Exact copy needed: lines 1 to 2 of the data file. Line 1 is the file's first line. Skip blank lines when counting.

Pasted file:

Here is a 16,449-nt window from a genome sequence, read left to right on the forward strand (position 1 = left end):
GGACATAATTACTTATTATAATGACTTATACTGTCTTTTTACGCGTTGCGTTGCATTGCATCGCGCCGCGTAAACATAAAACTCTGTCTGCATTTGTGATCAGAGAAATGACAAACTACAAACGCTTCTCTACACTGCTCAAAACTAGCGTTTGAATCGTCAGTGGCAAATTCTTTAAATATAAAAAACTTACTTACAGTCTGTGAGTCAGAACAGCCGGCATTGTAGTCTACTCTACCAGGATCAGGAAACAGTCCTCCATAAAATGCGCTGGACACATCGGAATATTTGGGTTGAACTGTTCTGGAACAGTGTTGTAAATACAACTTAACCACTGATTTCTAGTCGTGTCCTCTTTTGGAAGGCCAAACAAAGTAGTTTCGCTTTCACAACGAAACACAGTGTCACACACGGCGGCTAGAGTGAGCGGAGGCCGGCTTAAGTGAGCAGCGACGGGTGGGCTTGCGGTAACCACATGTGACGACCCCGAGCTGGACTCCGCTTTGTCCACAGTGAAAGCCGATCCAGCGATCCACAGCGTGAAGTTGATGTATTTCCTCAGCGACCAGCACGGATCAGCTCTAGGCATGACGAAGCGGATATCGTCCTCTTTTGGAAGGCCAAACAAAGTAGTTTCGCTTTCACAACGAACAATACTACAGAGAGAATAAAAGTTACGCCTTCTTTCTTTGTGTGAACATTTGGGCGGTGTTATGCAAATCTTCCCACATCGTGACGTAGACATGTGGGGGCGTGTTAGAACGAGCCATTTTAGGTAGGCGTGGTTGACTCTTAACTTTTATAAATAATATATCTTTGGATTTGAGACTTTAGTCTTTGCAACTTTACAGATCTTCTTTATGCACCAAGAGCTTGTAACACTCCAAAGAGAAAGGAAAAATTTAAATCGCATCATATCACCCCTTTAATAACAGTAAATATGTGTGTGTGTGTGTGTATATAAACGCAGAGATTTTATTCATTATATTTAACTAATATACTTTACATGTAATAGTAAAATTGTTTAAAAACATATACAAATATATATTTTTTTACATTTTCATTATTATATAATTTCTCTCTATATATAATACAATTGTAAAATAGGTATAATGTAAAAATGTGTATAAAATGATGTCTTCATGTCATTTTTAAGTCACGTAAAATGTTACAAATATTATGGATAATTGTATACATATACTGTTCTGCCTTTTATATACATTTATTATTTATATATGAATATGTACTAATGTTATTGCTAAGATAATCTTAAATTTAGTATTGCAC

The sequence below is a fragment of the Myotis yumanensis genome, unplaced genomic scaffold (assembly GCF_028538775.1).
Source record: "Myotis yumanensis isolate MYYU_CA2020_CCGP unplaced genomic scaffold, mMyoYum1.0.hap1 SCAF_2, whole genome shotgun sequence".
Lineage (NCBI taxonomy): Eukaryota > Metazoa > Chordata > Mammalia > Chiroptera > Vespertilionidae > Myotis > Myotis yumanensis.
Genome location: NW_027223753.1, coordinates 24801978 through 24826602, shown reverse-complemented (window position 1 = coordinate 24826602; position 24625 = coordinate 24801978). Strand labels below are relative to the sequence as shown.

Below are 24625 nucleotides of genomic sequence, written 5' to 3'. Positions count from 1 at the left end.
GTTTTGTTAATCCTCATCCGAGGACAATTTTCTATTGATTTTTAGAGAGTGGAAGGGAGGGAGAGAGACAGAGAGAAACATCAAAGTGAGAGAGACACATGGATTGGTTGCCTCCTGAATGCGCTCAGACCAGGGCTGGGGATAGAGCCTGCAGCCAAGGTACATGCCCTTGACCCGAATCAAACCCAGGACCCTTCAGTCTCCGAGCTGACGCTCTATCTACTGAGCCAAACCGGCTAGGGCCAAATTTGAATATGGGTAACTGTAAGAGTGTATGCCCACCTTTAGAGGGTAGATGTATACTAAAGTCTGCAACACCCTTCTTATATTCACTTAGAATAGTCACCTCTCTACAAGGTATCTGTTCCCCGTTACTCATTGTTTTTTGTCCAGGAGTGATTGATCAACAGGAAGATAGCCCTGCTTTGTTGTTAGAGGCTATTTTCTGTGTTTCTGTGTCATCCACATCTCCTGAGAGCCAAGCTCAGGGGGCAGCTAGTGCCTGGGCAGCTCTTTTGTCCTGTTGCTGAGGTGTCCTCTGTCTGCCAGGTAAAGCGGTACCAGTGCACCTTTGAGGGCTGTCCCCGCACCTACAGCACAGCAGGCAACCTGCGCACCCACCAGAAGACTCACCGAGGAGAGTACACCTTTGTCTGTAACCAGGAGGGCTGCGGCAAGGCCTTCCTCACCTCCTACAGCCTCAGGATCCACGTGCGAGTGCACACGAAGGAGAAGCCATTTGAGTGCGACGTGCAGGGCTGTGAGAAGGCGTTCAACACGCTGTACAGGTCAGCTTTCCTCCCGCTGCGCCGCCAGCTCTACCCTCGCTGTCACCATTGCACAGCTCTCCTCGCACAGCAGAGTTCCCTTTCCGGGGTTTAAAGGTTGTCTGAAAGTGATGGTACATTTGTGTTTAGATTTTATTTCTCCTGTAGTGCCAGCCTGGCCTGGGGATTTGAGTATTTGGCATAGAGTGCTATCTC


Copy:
Here is a 16,449-nt window from a genome sequence, read left to right on the forward strand (position 1 = left end):
GGACATAATTACTTATTATAATGACTTATACTGTCTTTTTACGCGTTGCGTTGCATTGCATCGCGCCGCGTAAACATAAAACTCTGTCTGCATTTGTGATCAGAGAAATGACAAACTACAAACGCTTCTCTACACTGCTCAAAACTAGCGTTTGAATCGTCAGTGGCAAATTCTTTAAATATAAAAAACTTACTTACAGTCTGTGAGTCAGAACAGCCGGCATTGTAGTCTACTCTACCAGGATCAGGAAACAGTCCTCCATAAAATGCGCTGGACACATCGGAATATTTGGGTTGAACTGTTCTGGAACAGTGTTGTAAATACAACTTAACCACTGATTTCTAGTCGTGTCCTCTTTTGGAAGGCCAAACAAAGTAGTTTCGCTTTCACAACGAAACACAGTGTCACACACGGCGGCTAGAGTGAGCGGAGGCCGGCTTAAGTGAGCAGCGACGGGTGGGCTTGCGGTAACCACATGTGACGACCCCGAGCTGGACTCCGCTTTGTCCACAGTGAAAGCCGATCCAGCGATCCACAGCGTGAAGTTGATGTATTTCCTCAGCGACCAGCACGGATCAGCTCTAGGCATGACGAAGCGGATATCGTCCTCTTTTGGAAGGCCAAACAAAGTAGTTTCGCTTTCACAACGAACAATACTACAGAGAGAATAAAAGTTACGCCTTCTTTCTTTGTGTGAACATTTGGGCGGTGTTATGCAAATCTTCCCACATCGTGACGTAGACATGTGGGGGCGTGTTAGAACGAGCCATTTTAGGTAGGCGTGGTTGACTCTTAACTTTTATAAATAATATATCTTTGGATTTGAGACTTTAGTCTTTGCAACTTTACAGATCTTCTTTATGCACCAAGAGCTTGTAACACTCCAAAGAGAAAGGAAAAATTTAAATCGCATCATATCACCCCTTTAATAACAGTAAATATGTGTGTGTGTGTGTGTATATAAACGCAGAGATTTTATTCATTATATTTAACTAATATACTTTACATGTAATAGTAAAATTGTTTAAAAACATATACAAATATATATTTTTTTACATTTTCATTATTATATAATTTCTCTCTATATATAATACAATTGTAAAATAGGTATAATGTAAAAATGTGTATAAAATGATGTCTTCATGTCATTTTTAAGTCACGTAAAATGTTACAAATATTATGGATAATTGTATACATATACTGTTCTGCCTTTTATATACATTTATTATTTATATATGAATATGTACTAATGTTATTGCTAAGATAATCTTAAATTTAGTATTGCAC